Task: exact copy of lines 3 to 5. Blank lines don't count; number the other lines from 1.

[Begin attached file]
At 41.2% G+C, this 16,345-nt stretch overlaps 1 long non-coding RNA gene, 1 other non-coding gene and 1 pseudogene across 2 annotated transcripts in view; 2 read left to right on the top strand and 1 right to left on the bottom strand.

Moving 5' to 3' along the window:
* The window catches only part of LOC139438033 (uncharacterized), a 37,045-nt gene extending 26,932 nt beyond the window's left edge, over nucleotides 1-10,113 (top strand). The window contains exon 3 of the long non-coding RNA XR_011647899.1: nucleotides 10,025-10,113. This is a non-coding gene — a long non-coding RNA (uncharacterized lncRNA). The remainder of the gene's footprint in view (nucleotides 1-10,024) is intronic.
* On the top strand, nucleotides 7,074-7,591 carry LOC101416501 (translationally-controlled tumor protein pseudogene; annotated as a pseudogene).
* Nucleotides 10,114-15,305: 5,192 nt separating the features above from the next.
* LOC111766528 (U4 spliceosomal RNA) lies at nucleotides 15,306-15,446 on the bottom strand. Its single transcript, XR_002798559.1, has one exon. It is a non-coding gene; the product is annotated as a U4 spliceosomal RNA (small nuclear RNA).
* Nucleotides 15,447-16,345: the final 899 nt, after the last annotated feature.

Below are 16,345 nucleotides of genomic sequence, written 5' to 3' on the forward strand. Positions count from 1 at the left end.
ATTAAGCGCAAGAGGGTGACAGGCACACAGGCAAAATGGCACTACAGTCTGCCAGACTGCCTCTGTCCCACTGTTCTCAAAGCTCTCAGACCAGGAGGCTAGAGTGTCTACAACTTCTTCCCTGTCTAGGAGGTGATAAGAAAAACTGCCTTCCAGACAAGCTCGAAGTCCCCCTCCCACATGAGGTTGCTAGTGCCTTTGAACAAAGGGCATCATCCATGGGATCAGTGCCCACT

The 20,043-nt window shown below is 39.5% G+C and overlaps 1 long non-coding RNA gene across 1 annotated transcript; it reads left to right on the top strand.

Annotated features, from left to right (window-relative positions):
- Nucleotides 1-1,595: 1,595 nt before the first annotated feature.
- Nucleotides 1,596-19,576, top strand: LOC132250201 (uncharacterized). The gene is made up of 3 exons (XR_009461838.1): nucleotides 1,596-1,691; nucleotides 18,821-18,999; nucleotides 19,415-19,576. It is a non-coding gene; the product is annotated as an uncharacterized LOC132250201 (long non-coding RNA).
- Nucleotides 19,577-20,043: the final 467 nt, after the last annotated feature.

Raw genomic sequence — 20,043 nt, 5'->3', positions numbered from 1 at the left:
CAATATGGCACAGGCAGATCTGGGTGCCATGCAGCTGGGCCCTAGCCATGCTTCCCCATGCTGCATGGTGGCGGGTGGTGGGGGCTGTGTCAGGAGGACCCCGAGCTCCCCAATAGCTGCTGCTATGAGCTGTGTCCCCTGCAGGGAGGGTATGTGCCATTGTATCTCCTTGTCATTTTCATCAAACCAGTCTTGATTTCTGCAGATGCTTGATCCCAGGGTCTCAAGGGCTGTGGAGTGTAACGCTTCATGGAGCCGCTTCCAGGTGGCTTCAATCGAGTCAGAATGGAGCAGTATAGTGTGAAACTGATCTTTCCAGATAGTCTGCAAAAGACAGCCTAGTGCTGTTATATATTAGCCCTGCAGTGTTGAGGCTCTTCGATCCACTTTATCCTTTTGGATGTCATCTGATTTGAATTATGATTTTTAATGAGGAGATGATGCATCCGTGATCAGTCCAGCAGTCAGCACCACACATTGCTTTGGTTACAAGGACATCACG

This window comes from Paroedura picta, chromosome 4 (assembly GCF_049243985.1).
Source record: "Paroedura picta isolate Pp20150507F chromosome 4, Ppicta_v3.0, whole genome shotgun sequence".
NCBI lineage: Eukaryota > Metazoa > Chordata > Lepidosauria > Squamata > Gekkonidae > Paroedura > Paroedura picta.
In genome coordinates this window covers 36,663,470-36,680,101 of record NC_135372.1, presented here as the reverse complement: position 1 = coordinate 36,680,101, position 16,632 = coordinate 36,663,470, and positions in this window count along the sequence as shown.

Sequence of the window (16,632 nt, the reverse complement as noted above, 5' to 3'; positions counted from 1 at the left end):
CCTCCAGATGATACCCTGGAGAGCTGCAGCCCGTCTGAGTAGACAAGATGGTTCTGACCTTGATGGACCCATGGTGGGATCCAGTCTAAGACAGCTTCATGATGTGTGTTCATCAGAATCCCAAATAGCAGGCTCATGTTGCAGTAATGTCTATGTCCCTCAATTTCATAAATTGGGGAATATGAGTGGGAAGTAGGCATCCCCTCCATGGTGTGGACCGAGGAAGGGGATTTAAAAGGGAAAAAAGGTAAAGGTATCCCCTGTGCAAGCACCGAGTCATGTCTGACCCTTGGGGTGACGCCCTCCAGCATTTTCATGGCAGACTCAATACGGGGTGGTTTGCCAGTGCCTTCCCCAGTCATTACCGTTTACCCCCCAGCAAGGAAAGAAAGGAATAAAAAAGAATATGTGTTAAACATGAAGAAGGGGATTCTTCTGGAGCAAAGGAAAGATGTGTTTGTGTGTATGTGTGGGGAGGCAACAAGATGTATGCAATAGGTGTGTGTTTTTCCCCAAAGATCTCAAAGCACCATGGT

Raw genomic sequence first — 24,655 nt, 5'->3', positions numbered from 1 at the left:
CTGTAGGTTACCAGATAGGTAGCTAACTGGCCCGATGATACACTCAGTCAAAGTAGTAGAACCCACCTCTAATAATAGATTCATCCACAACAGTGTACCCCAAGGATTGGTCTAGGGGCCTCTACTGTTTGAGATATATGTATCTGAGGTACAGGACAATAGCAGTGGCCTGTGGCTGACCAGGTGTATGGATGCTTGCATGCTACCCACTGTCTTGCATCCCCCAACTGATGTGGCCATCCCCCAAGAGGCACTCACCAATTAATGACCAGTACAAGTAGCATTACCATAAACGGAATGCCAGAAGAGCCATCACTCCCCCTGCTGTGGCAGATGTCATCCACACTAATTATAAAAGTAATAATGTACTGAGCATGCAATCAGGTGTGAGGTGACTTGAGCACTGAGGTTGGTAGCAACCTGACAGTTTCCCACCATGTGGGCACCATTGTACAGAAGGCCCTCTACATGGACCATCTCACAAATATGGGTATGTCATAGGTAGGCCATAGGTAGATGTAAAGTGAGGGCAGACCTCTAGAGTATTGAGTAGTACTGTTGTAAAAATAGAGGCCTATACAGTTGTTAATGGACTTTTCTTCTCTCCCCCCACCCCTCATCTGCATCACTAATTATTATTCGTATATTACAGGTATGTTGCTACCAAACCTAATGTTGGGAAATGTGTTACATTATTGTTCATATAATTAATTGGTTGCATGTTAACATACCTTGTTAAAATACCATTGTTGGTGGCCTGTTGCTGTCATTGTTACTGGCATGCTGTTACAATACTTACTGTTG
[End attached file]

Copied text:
* The window catches only part of LOC139438033 (uncharacterized), a 37,045-nt gene extending 26,932 nt beyond the window's left edge, over nucleotides 1-10,113 (top strand). The window contains exon 3 of the long non-coding RNA XR_011647899.1: nucleotides 10,025-10,113. This is a non-coding gene — a long non-coding RNA (uncharacterized lncRNA). The remainder of the gene's footprint in view (nucleotides 1-10,024) is intronic.
* On the top strand, nucleotides 7,074-7,591 carry LOC101416501 (translationally-controlled tumor protein pseudogene; annotated as a pseudogene).
* Nucleotides 10,114-15,305: 5,192 nt separating the features above from the next.